Environmental Attorney Overview
|Degree Level||Juris Doctor (J.D.)|
|Licensure||All states require licensure for lawyers|
|Key Skills||Critical thinking, analytical reasoning, negotiation, research, and writing skills;|
|Salary||$136,260 (2015 average for lawyers)|
Sources: U.S. Bureau of Labor Statistics
Attorneys help individuals resolve legal problems. An attorney's job tasks may include researching laws, drafting legal documents, arguing a client's case before courts, and negotiating settlement terms. An environmental lawyer is an attorney who focuses his/her legal practice on handling environmental law issues.
Lawyers, including those who specialize in environmental law, work in office settings, though some travel may be required to meet with clients or, in the case of environmental cases, see sites in question. They generally work at least 40 hours per week or more as their workloads demand. Lawyers need a variety of skills, including critical thinking, analytical reasoning, negotiation skills, research and writing skills. According to the U.S. Bureau of Labor Statistics, lawyers in general made a mean annual wage of $136,260 as of May 2015. However, many environmental lawyers work for non-profit organizations or other causes, which can lessen one's potential salary. Let's explore the step-by-step process to start a career as an environmental attorney.
Earn an Undergraduate Degree Program
A bachelor's degree is a general requirement for admission to law school is a bachelor's degree. While there is no specific undergraduate field of study required, many law students have undergraduate degrees in economics, government, or history. Aspiring environmental lawyers may benefit from completing a bachelor's degree program focusing on environmental policy or environmental science. These programs typically provide instruction about conservation methods, pollution problems, and the impact of humans on the environment.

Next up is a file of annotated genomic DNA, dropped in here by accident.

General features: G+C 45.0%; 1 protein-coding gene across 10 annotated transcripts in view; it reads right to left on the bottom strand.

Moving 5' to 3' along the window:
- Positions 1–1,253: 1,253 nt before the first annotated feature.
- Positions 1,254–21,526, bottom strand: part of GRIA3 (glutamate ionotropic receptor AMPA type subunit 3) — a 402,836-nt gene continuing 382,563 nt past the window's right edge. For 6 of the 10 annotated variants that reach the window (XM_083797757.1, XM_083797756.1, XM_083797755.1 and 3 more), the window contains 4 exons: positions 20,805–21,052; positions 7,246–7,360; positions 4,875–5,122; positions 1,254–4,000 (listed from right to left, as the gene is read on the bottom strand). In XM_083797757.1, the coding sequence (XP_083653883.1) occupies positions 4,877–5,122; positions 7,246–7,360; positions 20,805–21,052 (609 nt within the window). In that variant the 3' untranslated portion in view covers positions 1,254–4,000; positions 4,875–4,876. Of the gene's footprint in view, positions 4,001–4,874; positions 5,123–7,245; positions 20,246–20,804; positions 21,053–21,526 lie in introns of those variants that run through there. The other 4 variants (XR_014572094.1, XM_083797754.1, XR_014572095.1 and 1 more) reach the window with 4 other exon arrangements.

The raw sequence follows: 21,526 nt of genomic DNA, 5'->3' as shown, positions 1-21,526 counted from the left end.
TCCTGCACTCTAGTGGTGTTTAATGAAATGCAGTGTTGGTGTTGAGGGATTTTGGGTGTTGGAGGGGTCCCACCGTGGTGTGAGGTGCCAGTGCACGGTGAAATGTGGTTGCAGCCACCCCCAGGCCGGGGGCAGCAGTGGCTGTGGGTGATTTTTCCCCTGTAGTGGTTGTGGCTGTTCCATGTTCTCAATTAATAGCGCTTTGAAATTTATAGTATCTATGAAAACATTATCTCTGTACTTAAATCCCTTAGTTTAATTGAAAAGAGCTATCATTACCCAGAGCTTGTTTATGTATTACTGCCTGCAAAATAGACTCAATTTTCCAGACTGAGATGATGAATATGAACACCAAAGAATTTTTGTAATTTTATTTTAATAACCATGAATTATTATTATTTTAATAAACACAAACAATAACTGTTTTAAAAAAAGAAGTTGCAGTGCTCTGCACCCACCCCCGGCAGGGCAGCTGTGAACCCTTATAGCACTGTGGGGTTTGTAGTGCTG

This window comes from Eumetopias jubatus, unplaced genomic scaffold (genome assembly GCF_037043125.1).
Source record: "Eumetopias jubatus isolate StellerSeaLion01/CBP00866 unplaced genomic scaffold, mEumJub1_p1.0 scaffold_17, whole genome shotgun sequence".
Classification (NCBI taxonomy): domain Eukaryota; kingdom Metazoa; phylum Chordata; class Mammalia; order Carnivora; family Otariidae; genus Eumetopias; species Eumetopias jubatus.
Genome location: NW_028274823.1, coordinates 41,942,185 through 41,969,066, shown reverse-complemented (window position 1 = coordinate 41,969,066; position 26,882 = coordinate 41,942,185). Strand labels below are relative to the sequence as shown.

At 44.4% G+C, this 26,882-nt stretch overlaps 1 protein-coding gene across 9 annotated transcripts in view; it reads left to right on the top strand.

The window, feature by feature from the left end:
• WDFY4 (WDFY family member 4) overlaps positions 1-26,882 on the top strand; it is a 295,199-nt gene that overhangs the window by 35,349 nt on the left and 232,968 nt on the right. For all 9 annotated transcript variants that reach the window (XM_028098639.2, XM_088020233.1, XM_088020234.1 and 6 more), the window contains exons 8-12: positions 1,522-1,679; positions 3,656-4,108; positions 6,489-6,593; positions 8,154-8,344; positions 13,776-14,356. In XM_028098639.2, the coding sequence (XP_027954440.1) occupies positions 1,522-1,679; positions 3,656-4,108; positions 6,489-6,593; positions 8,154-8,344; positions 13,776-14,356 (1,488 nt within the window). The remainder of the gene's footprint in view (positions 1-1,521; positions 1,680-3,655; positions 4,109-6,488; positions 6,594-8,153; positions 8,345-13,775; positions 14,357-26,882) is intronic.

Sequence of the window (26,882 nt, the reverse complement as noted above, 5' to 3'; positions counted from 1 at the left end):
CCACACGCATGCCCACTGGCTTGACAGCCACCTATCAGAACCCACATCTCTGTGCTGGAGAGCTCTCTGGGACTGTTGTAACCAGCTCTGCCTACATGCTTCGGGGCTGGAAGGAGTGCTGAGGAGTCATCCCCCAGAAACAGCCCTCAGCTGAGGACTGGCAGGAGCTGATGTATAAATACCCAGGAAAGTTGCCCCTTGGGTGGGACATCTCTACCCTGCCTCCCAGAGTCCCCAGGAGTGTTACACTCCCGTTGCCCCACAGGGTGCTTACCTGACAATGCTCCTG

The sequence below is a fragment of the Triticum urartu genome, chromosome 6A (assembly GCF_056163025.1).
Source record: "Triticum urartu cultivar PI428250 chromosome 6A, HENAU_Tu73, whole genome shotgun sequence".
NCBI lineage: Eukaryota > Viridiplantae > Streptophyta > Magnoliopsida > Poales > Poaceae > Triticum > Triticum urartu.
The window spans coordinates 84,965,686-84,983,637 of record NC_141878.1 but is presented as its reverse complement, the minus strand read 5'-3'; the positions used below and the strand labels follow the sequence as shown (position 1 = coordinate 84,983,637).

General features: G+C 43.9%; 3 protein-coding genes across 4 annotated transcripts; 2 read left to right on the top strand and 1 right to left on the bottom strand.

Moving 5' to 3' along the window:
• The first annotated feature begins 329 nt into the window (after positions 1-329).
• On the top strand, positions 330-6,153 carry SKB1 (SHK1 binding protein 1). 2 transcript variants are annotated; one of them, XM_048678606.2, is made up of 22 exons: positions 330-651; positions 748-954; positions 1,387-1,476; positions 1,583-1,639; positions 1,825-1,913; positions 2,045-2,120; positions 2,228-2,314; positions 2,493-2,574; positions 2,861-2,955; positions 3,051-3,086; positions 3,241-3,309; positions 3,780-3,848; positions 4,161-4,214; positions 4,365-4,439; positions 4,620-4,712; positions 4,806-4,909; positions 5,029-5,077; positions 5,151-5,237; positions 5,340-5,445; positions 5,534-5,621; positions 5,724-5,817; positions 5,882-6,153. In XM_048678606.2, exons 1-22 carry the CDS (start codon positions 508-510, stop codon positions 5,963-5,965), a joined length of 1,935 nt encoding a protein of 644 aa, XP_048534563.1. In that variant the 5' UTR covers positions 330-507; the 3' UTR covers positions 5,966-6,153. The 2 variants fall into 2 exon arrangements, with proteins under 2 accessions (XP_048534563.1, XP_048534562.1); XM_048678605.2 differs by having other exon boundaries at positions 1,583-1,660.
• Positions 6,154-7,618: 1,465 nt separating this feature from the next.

While an undergraduate, an aspiring environmental attorney will want to prepare for the Law School Admission Test or LSAT. Every law school requires applicants to submit LSAT scores. Usually, aspiring lawyers take this test during the junior year of undergraduate study. Some companies offer multi-week prep courses that provide test-taking techniques and familiarize students with the exam's format.
Take the LSAT
The LSAT is a half-day exam that tests an examinee's analytical reasoning, critical thinking, and reasoning skills. The LSAT score is an important factor in the law school admissions process.
Graduate from Law School
Law school can be attended on a full- or part-time basis. Generally, full-time programs require three years of study. During the first year, law students complete courses focusing on basic law subjects, such as tort, contract, property, and criminal law. During their second and third years of study, students complete elective courses and can participate in judicial internships or clinical experiences.
Some law schools allow students to concentrate their studies on environmental law or environmental policy. Courses in these concentrations might cover topics like federal regulation of hazardous waste, toxic torts, natural resource law, and coastal law policy.
If a law school doesn't offer a specific concentration in environmental law, aspiring environmental attorneys should take as many electives in the field as they can. These students should also try to complete an environmental law internship. These internships provide students with hands-on experience working in the field. Internships may be a component of the curriculum of an environmental law concentration.
Take the Bar Exam
Every state requires lawyers to be licensed. Earning licensure requires taking a state's bar exam, passing a professional responsibility exam, and being admitted to the state's bar association. Although the format of each state's bar exam differs, the exam might consist of multiple days of testing of both essay and multiple choice questions. As with the LSAT, companies offer multi-week test prep courses that provide students with test taking techniques and provide instruction about the subjects of law tested on a state's exam.
Private firms, companies, and government agencies hire environmental lawyers. Many times, companies and government agencies prefer to hire individuals with 5-7 years of work experience. Additionally, companies may prefer to hire individuals who previously worked for a government agency.
Consider Earning a Master of Laws
Some law schools offer a Master of Law (LL.M.) programs in environmental law and environmental and natural resources law to licensed attorneys. These programs might include courses in air pollution control, regulation of toxic substance risk, oil and gas law, wildlife law, and land use. Possessing advanced knowledge of the field may make it easier to work as an environmental lawyer.
In summary, an environmental attorney needs to earn an undergraduate degree, graduate from law school and pass a bar exam to earn state licensure. Earning a Master of Law could benefit an environmental attorney in his or her career.